To Accumulate a Rate — Integrate!

Teaching High School Mathematics

Barbie Bungee 2016

Here is a video of one student’s Barbie Bungee success. Successful Jump

This is my second year doing Barbie Bungee and I thought it was a great activity again. I adjusted the desmos aspect from last year to include some student estimations that allowed us to have some good whole class discussions.

Here’s what I came up with: Desmos Barbie Bungee

Here is the gist:

The Materials: A Barbie, computer, Rubber Bands, ziplock, and Tape Measure for each group. Computer is optional – You could plot the points and trend line by hand.

The Activity: Have students create a bungee cord out of rubberbarbies3 bands for Barbie to bungee jump off of a building.

The Goal: get as close to the ground as possible as long as Barbie doesn’t hit her head.

The Process: Students will have Barbie Bungee jump with a one rubber band bungee cord and record how far her head comes down from the jump site. They will repeat this with 2, 3, 4, etc. up to 10 or more rubber bands, each time recording the distance Barbie’s head comes down from the jump site. Students will then plot their data and draw a trend line. They will use the trend line to predict the number of rubber bands needed for Barbie to have a thrilling jump without hitting her head.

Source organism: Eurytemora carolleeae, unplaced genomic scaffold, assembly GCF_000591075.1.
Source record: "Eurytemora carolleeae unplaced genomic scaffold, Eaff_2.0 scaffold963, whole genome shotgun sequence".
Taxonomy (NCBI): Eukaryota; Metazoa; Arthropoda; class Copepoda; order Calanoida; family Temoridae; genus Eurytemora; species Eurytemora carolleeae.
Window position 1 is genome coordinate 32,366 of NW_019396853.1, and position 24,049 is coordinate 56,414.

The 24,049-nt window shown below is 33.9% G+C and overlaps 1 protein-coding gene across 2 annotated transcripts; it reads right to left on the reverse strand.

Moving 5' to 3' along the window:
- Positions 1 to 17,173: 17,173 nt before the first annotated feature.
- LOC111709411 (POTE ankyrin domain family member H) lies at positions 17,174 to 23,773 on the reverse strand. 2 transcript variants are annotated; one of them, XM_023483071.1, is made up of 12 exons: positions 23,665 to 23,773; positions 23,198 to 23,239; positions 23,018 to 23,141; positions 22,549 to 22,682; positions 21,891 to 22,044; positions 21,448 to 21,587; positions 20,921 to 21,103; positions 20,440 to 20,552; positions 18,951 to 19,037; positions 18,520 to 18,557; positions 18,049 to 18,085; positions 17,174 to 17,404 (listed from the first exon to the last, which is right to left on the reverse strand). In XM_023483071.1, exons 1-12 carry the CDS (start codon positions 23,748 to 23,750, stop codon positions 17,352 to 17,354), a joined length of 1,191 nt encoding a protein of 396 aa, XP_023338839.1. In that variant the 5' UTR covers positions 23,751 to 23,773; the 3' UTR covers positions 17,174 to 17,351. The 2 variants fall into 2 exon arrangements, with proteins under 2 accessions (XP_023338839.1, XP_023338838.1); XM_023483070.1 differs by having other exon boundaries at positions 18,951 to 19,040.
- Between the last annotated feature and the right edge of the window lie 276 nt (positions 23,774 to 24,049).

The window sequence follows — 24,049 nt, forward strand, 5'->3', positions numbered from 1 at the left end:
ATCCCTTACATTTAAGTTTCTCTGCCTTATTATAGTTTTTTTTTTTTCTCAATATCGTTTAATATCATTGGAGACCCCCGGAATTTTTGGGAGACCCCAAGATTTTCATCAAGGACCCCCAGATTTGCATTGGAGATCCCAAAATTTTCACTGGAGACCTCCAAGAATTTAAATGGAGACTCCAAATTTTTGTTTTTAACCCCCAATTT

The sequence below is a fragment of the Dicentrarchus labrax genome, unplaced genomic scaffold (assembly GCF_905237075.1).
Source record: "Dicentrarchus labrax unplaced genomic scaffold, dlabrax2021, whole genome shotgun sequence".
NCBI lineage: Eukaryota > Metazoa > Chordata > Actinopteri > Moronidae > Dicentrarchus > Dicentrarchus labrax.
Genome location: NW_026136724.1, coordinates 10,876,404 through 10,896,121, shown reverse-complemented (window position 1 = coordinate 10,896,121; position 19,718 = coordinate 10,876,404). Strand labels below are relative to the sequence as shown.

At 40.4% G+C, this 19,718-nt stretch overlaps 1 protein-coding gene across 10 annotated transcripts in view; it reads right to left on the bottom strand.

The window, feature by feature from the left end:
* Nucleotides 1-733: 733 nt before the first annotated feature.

One thing I like about this activity was that almost all the students are involved and engaged. I have one student who pretty much refuses to do anything and he even participated a little.

It was nice that the Barbies are different weights and different groups tied their rubber bands differently because these differences resulted in different slopes for each group’s trend line. Each group has to use their own data or they will be way off. It was cool to see a group that doubled their rubber bands have a more gradual slope which resulted in way more rubber bands, but still had a good prediction from their trend line.

Advertisements

Leave a Reply

Fill in your details below or click an icon to log in:

WordPress.com Logo

You are commenting using your WordPress.com account. Log Out / Change )

Twitter picture

You are commenting using your Twitter account. Log Out / Change )

Facebook photo

You are commenting using your Facebook account. Log Out / Change )

Google+ photo

You are commenting using your Google+ account. Log Out / Change )

Connecting to %s

Information

This entry was posted on November 18, 2016 by in Uncategorized.
%d bloggers like this: